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College lends horticultural expertise to grow atomic bomb ‘survivor’ trees

19th June 2022 – Tags: Horticulture

Easton College’s horticulture course is honoured to be growing some very special seeds that came from a Ginkgo Biloba tree that survived the dropping of the atomic bomb on Hiroshima in 1945.

The seeds come from a Hibuka tree, called the mother tree, that stands in the Shukkeien Garden in Hiroshima, 1370m from the hypocentre of the atomic bomb, and is thought to be more than 200 years old.

Easton College horticulture student Luci Barber checking the progress of the Ginkgo Biloba seedlings v2

These remarkable seeds were gifted to Norwich City Council by the Mayor of Hiroshima to create a lasting symbol of peace. As part of the international Mayors for Peace programme, which the city council is a member of, seeds from hibaku-jumoku or ‘survivor’ trees have been gifted to cities across the world.

The idea is for the seeds to be germinated and the trees planted in a location where people can gather to nurture them and reflect on peace.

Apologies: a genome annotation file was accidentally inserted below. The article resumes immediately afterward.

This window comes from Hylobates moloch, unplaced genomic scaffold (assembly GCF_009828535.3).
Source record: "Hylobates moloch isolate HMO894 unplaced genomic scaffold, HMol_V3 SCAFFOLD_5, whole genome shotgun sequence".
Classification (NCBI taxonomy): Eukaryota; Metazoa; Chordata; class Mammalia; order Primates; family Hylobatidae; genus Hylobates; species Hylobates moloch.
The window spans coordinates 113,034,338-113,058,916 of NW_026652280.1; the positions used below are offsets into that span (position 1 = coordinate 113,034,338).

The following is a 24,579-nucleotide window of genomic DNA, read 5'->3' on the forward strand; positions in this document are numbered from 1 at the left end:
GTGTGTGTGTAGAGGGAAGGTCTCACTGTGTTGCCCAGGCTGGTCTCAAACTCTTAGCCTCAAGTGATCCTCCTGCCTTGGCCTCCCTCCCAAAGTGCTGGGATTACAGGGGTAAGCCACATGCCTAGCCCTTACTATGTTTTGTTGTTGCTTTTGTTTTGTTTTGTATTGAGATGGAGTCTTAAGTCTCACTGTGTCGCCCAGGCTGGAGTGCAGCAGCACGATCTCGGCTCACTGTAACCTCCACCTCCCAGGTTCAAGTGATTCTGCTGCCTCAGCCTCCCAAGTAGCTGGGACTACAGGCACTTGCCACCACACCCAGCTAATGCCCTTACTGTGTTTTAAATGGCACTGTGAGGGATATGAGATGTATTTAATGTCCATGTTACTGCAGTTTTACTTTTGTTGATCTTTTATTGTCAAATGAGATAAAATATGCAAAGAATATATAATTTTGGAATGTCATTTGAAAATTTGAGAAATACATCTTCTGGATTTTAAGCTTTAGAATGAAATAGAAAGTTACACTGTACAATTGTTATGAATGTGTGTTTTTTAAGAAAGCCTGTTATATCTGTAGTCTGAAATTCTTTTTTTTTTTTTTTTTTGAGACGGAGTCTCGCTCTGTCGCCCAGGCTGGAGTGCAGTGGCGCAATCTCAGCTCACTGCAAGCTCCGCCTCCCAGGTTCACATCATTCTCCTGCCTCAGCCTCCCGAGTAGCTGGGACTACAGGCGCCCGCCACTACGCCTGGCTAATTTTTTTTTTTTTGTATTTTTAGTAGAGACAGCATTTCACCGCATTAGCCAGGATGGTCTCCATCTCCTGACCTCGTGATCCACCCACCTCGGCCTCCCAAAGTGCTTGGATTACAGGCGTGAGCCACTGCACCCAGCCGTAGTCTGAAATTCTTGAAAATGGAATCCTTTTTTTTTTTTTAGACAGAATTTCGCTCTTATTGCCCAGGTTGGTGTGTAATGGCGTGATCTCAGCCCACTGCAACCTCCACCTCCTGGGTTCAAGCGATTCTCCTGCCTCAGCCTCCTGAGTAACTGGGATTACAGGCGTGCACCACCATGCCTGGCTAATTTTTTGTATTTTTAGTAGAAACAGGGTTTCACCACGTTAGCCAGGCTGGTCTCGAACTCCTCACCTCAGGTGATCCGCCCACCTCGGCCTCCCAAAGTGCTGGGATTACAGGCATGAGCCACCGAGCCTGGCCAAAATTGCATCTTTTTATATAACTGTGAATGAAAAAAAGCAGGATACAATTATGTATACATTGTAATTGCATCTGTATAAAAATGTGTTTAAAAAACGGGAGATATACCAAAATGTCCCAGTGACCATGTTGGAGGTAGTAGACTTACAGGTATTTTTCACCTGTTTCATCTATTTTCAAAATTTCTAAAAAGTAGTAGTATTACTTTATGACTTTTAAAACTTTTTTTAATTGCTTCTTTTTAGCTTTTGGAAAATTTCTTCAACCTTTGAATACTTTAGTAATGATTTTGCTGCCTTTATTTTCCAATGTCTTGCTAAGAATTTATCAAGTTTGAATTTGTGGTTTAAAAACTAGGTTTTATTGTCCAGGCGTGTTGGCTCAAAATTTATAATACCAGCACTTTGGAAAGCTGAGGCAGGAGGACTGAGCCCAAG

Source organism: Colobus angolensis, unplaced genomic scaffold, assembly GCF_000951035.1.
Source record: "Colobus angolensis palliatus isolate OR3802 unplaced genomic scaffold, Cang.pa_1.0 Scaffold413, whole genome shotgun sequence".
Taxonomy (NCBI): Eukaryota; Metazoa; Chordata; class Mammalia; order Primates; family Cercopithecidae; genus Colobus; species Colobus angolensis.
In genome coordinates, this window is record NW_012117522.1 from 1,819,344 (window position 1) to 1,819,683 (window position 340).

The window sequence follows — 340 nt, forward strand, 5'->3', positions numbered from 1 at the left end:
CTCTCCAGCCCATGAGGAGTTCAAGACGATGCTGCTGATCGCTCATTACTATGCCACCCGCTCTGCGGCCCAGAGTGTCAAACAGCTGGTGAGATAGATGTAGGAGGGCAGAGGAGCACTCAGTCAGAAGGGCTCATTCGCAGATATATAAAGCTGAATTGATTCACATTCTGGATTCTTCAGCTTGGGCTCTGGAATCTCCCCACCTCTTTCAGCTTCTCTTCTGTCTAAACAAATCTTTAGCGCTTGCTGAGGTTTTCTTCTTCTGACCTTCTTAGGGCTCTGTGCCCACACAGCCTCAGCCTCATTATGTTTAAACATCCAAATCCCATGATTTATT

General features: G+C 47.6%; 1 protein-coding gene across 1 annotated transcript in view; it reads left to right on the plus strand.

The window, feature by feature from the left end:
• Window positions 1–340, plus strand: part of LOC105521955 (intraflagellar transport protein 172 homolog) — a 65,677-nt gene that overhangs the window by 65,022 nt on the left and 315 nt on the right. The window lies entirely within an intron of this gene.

Amy Arthur, a Creative Media Production student from City College Norwich, has produced this short documentary film about the project:

 

Horticulture lecturer at Easton College, Dawn Marjoram, has overseen the careful process of germinating the seeds, which involved eight weeks of warm stratification, followed by eight weeks of cold stratification, prior to planting.

The progress of the seeds has been closely followed by students on Easton College’s horticulture courses.

It was a real honour to be entrusted with the germination of these precious seeds which have so much significance,” said Dawn. “It has been a great experience for our horticulture students to learn about the process of growing Ginkgo Biloba trees, and to engage with the important history behind the seedlings that we are now nurturing.”

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Lord Mayor of Norwich, Dr Kevin Maguire, said:

“Norwich prides itself on being a diverse city and a welcoming city, where people have lived together in harmony – from the ‘strangers’ who arrived here in the sixteenth century, to those fleeing conflict in more recent years.

 

Alongside residents who are opening up their homes, the city council is providing help and support to people coming to Norwich from Ukraine and I think the aim of world peace is something that is at the forefront of everyone’s minds.”

The seedlings will continue to be nurtured at Easton College until they are ready to planted, a year or two from now. In Norwich, one of the Ginkgo trees will be planted in Chapelfield Gardens, with another to be planted at Easton College.

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